Optional further features of the process will be explained with reference to the drawing, which is a diagrammatic representation of a system for combusting H2 S-containing gas.
The H2 S-containing gas is fed in line 1 to a burner 2, which is fed through line 3 with the oxygen that is required for the combustion. Instead of oxygen it is possible to use air or oxygen-enriched air. In most cases a plurality of burners 2 are associated with one combustion chamber 8. If the heating value of the H2 S-containing gas is insufficient, a sustaining combustion may be performed by means of an auxiliary burner 5, which is fed with gaseous fuel through line 6 and with air through line 7. The combustion gases first flow into the combustion chamber 8 and are at temperatures of about 900° to 2000° C., in most cases 1000° to 1700° C., as they leave the combustion chamber through the outlet 9.
A plurality of baglike membranes 10 are contained in the combustion chamber 8 and consist of a porous material through which free hydrogen can easily diffuse and which will withstand the relatively high temperatures. The hydrogen from the interior of the membranes is initially collected in a chamber 11 and is then sucked off through the withdrawing line 12.
The mixed gases which have been depleted of hydrogen may be processed further by the Claus process and for that purpose may first be fed through the outlet 9 to means for effecting an indirect cooling and a separation of elementary sulfur in a manner known per se. This may be succeeded by further catalytic converting stages. The free hydrogen which has been removed is a valuable material, which can be used for various purposes, e.g., for hydrogenating.
In a laboratory-scale arrangement which is similar to that shown in the drawing but has no means for effecting a sustaining combustion, 1000 sm3 (sm3 =standard cubic meter) of a gas consisting of 95% by volume H2 S and 5% by volume CO2 are combusted with commercially pure oxygen. The oxygen is supplied at such a controlled rate that the mixed gases leaving the combustion chamber 8 through the outlet 9 contain H2 S and SO2 at a molar ratio amounting fairly exactly to 2:1, as is desirable for the production of elementary sulfur by the Claus process. In a first experiment, 165 sm3 H2 were sucked off from the combustion chamber through built-in membranes 10 and the withdrawing line 12. The membranes used for that purpose consisted of gramma-alumina and had the form of small tubes which were closed at one end and had a total surface area of 46 m2. The pressure difference between the inside and outside surfaces of the membranes amounted to 0.1 bar.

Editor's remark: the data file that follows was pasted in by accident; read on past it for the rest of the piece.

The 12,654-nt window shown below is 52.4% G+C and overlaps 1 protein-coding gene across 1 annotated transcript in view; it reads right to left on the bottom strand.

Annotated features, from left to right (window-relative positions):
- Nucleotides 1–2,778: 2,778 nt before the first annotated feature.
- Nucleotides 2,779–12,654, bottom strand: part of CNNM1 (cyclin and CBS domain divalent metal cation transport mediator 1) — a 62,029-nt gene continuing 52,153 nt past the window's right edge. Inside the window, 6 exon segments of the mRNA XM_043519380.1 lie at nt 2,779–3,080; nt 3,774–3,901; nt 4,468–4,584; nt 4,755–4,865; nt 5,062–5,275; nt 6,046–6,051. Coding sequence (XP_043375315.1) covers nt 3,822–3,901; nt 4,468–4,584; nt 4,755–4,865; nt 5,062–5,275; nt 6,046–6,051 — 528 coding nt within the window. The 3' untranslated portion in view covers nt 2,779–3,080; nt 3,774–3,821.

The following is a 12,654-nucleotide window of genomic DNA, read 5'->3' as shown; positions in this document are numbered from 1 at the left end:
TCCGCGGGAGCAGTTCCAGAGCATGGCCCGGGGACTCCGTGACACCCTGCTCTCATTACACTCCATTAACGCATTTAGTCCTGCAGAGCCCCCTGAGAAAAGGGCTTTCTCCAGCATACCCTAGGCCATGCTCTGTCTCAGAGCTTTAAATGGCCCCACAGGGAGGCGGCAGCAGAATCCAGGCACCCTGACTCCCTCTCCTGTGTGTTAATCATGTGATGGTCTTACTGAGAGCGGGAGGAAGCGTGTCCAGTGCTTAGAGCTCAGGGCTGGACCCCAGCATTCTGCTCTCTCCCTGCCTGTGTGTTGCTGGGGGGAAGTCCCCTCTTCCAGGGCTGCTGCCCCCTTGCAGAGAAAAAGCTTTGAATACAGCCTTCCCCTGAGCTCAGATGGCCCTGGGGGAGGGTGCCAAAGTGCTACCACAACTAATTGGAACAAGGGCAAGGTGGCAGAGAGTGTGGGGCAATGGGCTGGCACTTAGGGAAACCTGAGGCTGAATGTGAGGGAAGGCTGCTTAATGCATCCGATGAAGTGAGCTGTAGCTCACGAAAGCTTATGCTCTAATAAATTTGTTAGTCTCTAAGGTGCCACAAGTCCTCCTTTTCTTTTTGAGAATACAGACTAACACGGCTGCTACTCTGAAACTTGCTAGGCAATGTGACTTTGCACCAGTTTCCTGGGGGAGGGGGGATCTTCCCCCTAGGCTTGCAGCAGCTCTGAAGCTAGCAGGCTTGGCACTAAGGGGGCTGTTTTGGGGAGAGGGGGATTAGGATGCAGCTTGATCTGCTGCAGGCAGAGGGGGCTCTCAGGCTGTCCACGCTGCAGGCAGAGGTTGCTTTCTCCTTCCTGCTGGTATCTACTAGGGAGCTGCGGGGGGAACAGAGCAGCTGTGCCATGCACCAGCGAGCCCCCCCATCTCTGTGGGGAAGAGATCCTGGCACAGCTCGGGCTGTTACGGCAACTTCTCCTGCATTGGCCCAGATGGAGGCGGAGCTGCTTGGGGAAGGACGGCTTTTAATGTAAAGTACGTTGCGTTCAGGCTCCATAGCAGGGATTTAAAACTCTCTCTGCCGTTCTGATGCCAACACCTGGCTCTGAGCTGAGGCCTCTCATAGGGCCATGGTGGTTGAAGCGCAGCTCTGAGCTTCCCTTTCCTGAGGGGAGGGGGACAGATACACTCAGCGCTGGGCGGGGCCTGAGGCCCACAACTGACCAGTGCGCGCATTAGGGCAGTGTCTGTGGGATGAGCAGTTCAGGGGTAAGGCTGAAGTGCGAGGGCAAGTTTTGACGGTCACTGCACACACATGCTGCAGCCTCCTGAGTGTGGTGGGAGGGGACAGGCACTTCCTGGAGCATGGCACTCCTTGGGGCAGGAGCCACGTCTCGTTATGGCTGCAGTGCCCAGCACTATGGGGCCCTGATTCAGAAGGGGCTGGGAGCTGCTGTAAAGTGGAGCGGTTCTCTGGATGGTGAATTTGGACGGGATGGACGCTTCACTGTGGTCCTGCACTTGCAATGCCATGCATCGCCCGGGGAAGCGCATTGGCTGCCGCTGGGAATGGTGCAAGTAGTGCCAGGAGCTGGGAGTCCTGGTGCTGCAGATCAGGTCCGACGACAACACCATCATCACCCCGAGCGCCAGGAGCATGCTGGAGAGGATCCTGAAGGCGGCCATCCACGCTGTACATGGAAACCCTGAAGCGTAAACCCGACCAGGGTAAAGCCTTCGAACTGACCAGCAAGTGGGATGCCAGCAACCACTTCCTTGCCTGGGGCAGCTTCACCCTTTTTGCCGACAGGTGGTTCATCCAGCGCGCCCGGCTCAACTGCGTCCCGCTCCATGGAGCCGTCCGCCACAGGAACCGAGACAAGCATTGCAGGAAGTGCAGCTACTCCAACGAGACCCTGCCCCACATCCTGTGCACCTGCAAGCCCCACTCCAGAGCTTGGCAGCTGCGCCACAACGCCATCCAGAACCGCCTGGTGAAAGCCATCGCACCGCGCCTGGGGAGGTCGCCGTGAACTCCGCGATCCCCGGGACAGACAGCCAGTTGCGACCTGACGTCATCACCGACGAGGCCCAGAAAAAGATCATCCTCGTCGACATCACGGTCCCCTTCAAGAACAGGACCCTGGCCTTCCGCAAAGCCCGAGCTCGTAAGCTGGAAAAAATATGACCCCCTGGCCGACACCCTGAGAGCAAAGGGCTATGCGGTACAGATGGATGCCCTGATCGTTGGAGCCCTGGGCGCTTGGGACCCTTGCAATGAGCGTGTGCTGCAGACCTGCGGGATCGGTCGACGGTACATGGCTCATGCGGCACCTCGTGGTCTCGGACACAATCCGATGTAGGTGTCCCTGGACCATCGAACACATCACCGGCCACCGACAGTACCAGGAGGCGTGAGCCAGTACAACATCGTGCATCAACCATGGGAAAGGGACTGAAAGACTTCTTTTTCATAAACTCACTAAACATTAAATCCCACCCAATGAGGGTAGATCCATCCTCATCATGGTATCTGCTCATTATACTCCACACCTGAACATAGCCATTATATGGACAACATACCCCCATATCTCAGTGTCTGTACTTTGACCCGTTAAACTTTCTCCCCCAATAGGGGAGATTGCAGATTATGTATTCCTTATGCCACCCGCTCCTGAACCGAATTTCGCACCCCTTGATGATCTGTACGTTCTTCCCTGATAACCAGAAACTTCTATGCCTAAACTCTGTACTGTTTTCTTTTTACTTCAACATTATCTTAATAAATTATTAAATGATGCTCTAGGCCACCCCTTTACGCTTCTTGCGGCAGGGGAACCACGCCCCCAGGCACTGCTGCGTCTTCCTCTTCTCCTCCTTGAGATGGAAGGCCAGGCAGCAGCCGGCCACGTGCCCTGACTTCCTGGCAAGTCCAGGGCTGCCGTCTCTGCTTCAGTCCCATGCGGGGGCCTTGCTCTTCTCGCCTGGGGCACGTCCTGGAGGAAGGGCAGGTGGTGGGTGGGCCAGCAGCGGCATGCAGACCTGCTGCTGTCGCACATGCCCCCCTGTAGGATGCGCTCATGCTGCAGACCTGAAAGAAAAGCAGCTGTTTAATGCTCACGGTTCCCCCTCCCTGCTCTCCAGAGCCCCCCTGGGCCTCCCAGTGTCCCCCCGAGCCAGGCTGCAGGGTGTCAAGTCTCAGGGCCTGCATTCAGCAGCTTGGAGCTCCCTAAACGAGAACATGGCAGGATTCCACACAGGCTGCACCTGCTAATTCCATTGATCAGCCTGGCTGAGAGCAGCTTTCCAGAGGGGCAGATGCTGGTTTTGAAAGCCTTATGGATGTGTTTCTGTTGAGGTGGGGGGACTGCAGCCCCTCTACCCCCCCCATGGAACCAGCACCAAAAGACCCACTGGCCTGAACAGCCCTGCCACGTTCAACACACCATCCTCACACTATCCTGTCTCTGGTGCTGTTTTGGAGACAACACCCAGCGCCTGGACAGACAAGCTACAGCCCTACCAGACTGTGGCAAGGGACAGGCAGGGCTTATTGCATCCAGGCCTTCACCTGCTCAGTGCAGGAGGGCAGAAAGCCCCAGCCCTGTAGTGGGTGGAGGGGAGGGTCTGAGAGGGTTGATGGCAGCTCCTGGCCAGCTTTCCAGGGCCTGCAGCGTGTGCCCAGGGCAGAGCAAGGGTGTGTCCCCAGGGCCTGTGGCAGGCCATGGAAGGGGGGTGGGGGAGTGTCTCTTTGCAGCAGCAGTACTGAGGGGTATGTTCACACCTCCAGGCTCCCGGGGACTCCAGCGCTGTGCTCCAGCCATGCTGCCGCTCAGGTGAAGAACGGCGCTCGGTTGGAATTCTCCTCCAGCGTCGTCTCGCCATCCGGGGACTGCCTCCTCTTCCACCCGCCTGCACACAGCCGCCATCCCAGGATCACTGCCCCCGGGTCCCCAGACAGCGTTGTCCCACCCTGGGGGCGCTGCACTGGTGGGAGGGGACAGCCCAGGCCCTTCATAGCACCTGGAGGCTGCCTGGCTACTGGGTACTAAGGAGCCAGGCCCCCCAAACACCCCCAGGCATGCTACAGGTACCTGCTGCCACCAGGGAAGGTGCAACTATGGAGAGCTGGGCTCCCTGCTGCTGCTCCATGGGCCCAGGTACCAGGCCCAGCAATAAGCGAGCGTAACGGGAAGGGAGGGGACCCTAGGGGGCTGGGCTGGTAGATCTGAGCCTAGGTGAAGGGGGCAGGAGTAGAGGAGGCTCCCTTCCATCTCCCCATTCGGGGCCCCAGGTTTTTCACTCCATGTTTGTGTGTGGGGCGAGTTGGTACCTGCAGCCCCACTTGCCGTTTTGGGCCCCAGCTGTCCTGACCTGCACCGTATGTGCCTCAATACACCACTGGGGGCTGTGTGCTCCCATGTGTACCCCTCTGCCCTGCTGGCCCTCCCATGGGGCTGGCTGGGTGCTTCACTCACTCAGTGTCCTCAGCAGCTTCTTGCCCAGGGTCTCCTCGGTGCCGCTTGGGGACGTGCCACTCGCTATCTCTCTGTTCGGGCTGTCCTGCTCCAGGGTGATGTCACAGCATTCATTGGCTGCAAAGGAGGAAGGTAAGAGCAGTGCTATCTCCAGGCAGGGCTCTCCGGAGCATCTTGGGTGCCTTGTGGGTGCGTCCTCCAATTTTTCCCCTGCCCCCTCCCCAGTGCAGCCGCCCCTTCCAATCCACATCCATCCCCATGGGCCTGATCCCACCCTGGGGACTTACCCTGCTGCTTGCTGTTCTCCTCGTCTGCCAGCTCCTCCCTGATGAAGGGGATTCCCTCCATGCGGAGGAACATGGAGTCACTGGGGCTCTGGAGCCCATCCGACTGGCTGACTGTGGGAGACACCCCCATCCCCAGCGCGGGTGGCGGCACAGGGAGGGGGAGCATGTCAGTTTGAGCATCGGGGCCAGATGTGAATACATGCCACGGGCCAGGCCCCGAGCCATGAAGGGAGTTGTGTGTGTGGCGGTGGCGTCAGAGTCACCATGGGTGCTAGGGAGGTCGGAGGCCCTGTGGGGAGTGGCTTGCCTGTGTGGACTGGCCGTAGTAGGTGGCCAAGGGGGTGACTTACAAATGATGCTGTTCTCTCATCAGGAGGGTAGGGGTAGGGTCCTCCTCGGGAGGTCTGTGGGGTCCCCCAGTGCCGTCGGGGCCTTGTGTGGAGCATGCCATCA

For comparison, a second experiment was carried out without membranes 10 and without a removal of hydrogen. The temperature in the combustion chamber 8 close to the outlet 9 amounted to 1393° C. in the experiment using membranes and to 1566° C. in the experiment in which no membranes were used.
In the following Table, the amounts of oxygen required for the combustion, the amounts of the gas components (in sm3) flowing through the outlet 9, and the total amounts of that gas, also in Nm3, are stated. Column A is associated with the experiment in which membranes were used and column B with the control experiment using no membranes.
______________________________________ A B______________________________________Amount of oxygen 320.6 347.1H2 S 139.4 138.1SO2 70.1 68.5H2 O 523.6 588.0H2 122.0 223.9COS 0.8 0.6CO 21.8 30.2CO2 27.4 19.2S2 369.8 371.4Total amount of gas 1274.9 1439.9______________________________________
The removal of 165 sm3 H2 in the experiment in which membranes were used resulted also in a surprisingly large saving of oxygen which was required for the combustion because less H2 O and, instead, mainly additional free hydrogen was produced in the combustion chamber. In the experiment in which membranes were used the desired H2 S:SO2 molar ratio of about 2:1 is obtained at a lower temperature than in the experiment in which no membranes were used.
It will be understood that the specification and examples are illustrative but not limitative of the present invention and that other embodiments within the spirit and scope of the invention will suggest themselves to those skilled in the art.